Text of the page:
Moving on to retrospective audits in medical billing plays an essential role post-claim submission. The focus is on examining claims that have already undergone adjudication, marked as paid, denied, or pending. The main objective of a retrospective audit in medical billing is to thoroughly examine the internal claims process. By analyzing adjudication results, it aims to uncover any underlying problems or high-risk areas.
Retrospective audits become key in understanding the entire billing history comprehensively. By looking back at past claims, healthcare professionals can gain insights into the areas for improvement. This process is like peeling back layers to reveal hidden inefficiencies, helping refine and optimize the billing system.
Moreover, retrospective audits in medical billing act as a practical measure to address historical inaccuracies and enhance the overall efficiency of medical billing practices. They serve as a tool for finding errors and understanding trends and patterns in billing, ultimately contributing to a more robust and accurate billing process.
Note: Each type of audit has its supporters.

Understanding Retrospective Audits in Medical Billing:

1. Review of Payments

When a health insurer reviews the payments it provides to a physician’s office, known as a retrospective audit, the physician is informed if the insurer believes it made an overpayment for a medical procedure. Getting notification of a retrospective audit in medical billing doesn’t necessarily imply any wrongdoing on your office’s part, but it’s essential to be vigilant upon receiving such notice. If the health insurer determines it overpaid based on its medical payment policies, it might request reimbursement or propose automatic deductions from future payments to your medical office.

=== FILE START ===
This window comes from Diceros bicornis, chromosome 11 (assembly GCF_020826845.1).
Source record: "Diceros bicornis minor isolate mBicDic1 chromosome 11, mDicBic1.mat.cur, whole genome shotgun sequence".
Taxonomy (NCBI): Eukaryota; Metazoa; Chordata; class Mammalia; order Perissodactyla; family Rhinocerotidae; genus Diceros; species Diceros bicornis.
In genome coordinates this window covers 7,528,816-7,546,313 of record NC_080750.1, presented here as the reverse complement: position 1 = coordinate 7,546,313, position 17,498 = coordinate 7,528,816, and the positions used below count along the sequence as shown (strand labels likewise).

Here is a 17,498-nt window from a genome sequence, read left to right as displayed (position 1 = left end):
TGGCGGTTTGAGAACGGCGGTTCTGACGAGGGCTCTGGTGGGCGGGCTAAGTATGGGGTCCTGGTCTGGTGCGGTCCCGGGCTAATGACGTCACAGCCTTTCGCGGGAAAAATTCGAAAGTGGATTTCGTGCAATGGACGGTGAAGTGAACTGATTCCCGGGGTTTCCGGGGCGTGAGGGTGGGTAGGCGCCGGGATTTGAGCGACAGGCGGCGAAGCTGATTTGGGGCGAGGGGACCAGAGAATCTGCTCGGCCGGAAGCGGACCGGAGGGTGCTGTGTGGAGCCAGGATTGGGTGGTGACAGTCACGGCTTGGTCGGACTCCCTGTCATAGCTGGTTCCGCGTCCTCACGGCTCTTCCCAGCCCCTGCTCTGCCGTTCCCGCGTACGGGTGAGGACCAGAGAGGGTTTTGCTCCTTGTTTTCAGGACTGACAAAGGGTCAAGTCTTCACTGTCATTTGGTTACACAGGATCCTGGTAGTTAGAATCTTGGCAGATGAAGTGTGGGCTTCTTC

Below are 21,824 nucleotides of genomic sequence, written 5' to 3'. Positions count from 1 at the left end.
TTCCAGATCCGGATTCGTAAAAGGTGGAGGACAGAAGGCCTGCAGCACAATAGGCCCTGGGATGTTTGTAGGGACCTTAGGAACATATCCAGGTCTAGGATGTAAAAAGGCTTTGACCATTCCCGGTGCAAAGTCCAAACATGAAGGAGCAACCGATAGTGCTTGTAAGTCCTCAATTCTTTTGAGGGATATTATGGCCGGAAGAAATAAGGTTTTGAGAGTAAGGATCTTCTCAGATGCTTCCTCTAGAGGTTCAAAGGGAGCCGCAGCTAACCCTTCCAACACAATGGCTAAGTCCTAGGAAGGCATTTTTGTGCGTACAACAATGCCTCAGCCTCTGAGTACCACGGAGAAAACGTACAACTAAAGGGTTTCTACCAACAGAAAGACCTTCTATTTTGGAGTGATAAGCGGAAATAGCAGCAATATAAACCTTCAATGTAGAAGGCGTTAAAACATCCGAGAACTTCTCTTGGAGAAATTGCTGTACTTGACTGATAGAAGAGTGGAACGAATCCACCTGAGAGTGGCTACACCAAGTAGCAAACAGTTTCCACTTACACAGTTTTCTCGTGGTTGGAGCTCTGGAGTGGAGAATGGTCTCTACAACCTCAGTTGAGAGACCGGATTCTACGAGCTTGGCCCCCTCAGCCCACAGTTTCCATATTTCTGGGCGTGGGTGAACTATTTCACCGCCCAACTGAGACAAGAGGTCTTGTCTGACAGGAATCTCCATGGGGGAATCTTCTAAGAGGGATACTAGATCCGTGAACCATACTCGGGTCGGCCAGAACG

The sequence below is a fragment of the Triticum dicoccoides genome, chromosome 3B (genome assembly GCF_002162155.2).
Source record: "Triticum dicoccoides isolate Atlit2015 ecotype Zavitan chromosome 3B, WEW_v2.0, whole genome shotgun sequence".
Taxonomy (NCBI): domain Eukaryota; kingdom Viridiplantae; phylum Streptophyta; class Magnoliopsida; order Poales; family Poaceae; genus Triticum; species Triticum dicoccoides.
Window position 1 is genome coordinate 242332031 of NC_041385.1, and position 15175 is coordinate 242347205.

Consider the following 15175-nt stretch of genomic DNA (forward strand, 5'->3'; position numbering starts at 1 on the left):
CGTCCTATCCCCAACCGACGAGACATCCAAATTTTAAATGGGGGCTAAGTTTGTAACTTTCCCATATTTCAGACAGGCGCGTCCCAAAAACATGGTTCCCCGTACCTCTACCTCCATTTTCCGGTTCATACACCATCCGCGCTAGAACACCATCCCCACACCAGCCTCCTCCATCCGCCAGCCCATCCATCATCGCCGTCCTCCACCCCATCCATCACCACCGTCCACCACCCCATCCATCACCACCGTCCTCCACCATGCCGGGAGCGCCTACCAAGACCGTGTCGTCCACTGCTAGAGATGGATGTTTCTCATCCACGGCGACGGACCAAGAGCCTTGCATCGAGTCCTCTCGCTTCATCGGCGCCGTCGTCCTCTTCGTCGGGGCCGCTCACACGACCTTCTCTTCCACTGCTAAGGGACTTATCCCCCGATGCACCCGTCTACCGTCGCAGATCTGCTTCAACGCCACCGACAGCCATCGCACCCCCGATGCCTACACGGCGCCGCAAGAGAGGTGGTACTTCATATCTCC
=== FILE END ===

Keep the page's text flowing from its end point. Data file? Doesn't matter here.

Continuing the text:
2. Reasons for an Audit

Health insurers undertake retrospective audits for various reasons. An increased service volume in your health practice may trigger an audit. Alternatively, suppose the insurer notices repetitive use of the same Current Procedural Terminology (CPT) code for evaluation and management or occurrence of common denial codes. In that case, they may consider it inaccurate or inappropriate for the procedure your office is performing. The likelihood of undergoing an audit rises when there is a pattern of using the same CPT code for different patients.
Moreover, a high utilization of CPT modifiers could also prompt an audit of your practice. Additionally, health insurers may conduct a random audit of your medical office or investigate nonconformity with guidelines.